It’s the little things that kill you, Danny had told her, enough times for it to stick. And he was speaking from experience, not only of extramarital affairs, but also as a former combat pilot. After a moment of doubt, Laurel went quickly back to the bathroom, opened one of the windows, then took the bag from beneath the toilet and dropped it out the window. She leaned out far enough to watch it fall behind some shrubbery; she’d retrieve it before she left for school, then toss it in a Dumpster at a gas station somewhere.

As she closed the window, she looked across her lawn, a vast dewy expanse of Saint Augustine grass dotted with pecan trees greening up for spring. There was almost no chance of her little disposal mission being seen; their house stood on a ten-acre lot, with their nearest house on this side-the Elfmans’-almost two hundred yards away, with much foliage between. Now and then Laurel saw the husband cutting grass where the property line ran near her house, but it was early for that.

Before the full psychic weight of the pregnancy could crash back into her thoughts, Laurel pulled on some black cropped pants and a white silk top, then applied her makeup in record time. She was putting on eyeliner when she realized she was avoiding her own gaze as much as she might her husband’s. As she stepped back from the mirror for a final appraising glance, a wave of guilt hit her. She’d put on too much makeup in a vain attempt to hide that she’d been crying. The face looking back at her belonged to what more than a few women privately accused her of being-a trophy wife. Because of her looks, they discounted her education, her work, her energy, her devotion to causes…all of it. Most days she didn’t give a damn what people thought, especially the women who gossiped nonstop about her. But today…the pregnancy test had confirmed every savage insult those witches had voiced about her. Or it almost certainly had, anyway.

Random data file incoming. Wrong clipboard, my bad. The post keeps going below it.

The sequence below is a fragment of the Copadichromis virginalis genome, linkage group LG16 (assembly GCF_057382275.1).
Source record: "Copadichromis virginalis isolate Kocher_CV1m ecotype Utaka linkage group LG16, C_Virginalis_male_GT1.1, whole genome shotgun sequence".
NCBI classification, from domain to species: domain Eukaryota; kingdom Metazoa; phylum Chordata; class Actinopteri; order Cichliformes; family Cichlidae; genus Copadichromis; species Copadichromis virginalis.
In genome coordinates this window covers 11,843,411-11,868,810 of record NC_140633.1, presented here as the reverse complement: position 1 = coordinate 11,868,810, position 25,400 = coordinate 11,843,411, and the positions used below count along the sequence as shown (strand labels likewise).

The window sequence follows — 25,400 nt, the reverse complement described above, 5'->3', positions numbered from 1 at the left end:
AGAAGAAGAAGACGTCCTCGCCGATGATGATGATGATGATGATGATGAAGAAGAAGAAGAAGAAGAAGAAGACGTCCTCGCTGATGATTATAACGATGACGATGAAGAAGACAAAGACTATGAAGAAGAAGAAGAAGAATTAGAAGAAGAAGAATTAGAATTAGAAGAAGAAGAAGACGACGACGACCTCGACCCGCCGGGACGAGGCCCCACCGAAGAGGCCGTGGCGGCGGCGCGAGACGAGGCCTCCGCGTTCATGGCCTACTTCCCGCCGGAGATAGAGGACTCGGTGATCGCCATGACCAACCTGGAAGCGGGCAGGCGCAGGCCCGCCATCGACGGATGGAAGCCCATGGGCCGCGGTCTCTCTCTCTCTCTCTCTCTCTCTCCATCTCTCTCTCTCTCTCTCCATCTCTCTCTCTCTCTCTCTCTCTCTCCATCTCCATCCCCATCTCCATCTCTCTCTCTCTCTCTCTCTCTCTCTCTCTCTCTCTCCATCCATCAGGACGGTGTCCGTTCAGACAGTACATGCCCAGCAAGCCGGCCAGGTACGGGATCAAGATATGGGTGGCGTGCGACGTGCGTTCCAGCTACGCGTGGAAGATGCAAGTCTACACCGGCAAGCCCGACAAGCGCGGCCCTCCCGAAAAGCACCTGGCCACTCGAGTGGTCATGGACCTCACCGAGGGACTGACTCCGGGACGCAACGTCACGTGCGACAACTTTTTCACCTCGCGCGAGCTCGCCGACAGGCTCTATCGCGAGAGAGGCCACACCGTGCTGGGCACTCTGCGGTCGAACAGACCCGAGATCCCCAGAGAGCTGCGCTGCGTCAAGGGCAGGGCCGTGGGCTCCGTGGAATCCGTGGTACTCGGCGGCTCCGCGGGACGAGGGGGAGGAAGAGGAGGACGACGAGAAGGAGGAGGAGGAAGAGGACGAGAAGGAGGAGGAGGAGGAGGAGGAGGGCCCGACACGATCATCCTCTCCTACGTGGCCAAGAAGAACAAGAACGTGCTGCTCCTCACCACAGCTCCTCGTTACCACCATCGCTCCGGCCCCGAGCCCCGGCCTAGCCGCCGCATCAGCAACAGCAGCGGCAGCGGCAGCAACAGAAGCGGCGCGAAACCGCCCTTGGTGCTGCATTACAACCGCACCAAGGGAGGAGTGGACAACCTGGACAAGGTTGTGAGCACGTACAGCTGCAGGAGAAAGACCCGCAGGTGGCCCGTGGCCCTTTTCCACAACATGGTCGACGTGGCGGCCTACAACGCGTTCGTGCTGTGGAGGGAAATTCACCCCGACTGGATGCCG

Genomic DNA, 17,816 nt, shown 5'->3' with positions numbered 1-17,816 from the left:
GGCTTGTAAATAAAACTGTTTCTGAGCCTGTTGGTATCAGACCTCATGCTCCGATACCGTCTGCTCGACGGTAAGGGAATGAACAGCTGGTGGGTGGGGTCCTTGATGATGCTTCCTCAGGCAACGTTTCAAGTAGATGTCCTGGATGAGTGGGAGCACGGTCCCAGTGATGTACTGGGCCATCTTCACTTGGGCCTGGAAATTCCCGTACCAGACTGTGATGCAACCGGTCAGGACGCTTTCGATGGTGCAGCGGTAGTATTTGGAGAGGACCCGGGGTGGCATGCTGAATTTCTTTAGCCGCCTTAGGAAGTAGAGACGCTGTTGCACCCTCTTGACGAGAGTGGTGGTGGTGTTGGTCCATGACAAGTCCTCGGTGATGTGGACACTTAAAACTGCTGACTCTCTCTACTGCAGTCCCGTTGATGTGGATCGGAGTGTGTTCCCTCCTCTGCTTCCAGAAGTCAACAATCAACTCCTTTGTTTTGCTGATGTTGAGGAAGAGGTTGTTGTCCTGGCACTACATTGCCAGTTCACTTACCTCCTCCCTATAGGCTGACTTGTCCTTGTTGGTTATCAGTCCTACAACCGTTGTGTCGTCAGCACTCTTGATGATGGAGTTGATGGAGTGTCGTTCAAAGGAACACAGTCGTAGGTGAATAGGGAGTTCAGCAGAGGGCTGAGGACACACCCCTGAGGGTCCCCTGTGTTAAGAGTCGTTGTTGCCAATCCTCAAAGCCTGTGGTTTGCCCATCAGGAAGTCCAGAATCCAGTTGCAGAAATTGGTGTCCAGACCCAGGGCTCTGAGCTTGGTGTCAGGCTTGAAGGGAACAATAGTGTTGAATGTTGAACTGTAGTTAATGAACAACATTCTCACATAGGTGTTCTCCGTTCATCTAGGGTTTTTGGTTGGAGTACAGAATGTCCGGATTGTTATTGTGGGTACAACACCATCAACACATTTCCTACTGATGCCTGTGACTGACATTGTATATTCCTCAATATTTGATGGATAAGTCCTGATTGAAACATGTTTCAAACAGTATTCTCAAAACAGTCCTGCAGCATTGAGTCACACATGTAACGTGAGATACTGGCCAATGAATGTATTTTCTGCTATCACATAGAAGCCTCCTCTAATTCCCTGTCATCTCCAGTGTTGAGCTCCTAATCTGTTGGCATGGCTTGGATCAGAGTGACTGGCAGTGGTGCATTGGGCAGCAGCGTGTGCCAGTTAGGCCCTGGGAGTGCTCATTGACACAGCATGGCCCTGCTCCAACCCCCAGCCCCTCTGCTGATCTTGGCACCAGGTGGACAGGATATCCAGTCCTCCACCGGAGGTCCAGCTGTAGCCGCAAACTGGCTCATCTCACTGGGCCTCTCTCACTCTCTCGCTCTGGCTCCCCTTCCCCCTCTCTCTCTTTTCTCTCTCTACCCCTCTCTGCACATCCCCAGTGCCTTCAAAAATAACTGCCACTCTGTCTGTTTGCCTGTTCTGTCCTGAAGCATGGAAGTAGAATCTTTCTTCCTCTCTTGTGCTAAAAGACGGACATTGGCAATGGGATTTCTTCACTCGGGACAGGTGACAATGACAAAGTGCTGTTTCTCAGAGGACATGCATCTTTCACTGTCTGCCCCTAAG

“How the hell did I get here?” she whispered to her reflection.

The reproof in the large green eyes staring back at her was enough. She pulled down a curtain of denial in her mind, then turned and hurried down the hall to face her family.

The kids had almost finished breakfast before Warren looked out of the study. Laurel had just washed the skillet and was turning back to the granite counter where the kids were eating the last of the biscuits when she caught Warren’s deep-set eyes watching her from the study door. He hadn’t shaved, and the shadow on his chin and jaw gave him a look of unusual intensity. His eyes looked hollow, and his expression gave away nothing, except perhaps a sense of malice, but she wrote that off as hatred of the IRS. She raised her eyebrows, silently asking if he needed her to walk over for some private words, but he shook his head.

“If the earth keeps getting hotter,” asked Beth, her six-year-old, “will the oceans boil like when you boil eggs for tuna fish?”

“No, punkin,” Laurel assured her. “Although it doesn’t take much of a temperature change to melt a lot of ice at the north and south poles. And that can have very serious consequences for people living at the beach.”

“Actually,” Warren said from the study door, his deep voice carrying easily across the great room, “the oceans will eventually boil.”

Beth knit her brow and turned on her barstool.

Warren said, “The sun will eventually heat up and grow into a massive ball of fire, and the oceans will bubble away just like water in a pot on the stove.”

“Seriously?” asked Beth, her voice filled with concern.

“Yes. And then-”

“Daddy’s talking about millions of years from now, punkin,” Laurel cut in, wondering what the hell had got into Warren to be telling Beth that kind of thing. She would worry about it for days. “Your great-great-great-great-great-great-granddaughters won’t even have been born by then, so it’s nothing to worry about.”